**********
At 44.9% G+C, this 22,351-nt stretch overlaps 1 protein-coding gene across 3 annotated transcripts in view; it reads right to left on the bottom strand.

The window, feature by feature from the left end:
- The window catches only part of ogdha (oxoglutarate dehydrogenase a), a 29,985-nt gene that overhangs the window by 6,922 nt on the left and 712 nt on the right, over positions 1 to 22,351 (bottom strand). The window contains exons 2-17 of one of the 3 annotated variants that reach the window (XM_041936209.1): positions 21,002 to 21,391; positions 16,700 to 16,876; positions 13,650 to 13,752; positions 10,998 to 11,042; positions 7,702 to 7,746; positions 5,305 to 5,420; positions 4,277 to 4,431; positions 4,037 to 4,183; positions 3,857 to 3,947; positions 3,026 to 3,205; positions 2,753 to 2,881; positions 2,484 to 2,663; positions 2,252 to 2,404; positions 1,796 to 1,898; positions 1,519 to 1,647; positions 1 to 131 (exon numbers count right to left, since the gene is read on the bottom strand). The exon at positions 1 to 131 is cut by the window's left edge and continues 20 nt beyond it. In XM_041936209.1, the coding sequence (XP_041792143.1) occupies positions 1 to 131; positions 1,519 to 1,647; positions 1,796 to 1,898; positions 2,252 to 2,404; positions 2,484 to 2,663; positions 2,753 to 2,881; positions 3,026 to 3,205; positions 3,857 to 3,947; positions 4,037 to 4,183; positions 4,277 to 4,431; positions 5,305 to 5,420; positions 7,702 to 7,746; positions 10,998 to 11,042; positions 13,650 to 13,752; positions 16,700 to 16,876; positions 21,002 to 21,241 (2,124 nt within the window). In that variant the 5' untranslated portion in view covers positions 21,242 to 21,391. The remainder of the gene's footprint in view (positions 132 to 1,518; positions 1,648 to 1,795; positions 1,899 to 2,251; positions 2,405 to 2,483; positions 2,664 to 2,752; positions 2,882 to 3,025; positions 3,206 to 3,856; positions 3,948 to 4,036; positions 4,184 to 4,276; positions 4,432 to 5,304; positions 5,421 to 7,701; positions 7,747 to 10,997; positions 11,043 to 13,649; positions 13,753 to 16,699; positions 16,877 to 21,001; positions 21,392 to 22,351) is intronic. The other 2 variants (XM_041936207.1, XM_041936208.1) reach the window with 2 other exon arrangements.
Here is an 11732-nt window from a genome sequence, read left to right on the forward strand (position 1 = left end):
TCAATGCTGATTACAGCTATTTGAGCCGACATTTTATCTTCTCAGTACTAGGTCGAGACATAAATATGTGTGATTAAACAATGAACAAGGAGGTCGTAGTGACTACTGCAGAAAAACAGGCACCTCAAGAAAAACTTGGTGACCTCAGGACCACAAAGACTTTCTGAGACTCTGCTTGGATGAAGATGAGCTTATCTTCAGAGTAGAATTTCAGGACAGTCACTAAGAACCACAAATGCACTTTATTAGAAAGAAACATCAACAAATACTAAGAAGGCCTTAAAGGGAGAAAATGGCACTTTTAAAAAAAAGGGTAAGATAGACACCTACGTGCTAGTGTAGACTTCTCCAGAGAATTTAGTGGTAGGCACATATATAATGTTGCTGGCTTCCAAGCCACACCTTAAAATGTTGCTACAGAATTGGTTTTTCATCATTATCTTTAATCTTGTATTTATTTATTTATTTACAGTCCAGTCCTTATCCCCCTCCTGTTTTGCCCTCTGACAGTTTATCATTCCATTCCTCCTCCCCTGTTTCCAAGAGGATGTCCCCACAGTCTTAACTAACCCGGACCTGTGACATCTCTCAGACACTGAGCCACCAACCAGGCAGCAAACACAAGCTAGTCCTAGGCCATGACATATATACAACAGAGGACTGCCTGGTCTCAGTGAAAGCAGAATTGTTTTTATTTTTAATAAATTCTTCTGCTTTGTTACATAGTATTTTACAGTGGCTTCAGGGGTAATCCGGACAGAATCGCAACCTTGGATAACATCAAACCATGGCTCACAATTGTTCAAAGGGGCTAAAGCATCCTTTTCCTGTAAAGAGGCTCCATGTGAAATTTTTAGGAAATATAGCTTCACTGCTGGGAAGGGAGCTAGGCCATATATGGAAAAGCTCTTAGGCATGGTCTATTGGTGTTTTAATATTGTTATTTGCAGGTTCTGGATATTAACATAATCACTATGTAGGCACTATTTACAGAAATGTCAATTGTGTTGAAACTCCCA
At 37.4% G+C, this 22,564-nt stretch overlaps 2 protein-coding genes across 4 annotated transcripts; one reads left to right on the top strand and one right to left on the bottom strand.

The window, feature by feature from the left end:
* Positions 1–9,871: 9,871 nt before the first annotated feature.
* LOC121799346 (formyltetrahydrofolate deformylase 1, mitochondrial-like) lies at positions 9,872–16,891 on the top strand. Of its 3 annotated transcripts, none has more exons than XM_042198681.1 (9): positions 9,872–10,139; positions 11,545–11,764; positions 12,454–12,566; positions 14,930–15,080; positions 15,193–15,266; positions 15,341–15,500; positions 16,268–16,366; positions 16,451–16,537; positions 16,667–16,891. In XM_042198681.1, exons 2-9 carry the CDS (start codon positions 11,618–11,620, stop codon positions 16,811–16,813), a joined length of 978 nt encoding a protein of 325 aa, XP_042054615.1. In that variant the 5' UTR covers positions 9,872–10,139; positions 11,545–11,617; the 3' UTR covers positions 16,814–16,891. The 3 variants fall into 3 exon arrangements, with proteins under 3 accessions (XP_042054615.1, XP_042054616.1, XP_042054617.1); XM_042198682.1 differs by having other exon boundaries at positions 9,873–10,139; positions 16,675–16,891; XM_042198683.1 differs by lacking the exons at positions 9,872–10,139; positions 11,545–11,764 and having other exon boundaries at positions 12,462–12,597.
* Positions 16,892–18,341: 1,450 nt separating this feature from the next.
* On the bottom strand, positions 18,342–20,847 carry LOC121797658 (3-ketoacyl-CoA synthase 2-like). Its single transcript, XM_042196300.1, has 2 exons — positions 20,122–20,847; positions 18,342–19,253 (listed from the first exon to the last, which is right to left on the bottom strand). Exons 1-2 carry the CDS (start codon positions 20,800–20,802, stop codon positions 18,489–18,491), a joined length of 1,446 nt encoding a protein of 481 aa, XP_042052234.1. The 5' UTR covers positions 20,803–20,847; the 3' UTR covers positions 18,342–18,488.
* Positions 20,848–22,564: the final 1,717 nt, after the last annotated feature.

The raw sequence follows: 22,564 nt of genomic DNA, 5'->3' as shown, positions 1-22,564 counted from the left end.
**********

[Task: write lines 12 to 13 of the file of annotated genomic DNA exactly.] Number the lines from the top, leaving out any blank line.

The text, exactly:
* Positions 20,848–22,564: the final 1,717 nt, after the last annotated feature.

The raw sequence follows: 22,564 nt of genomic DNA, 5'->3' as shown, positions 1-22,564 counted from the left end.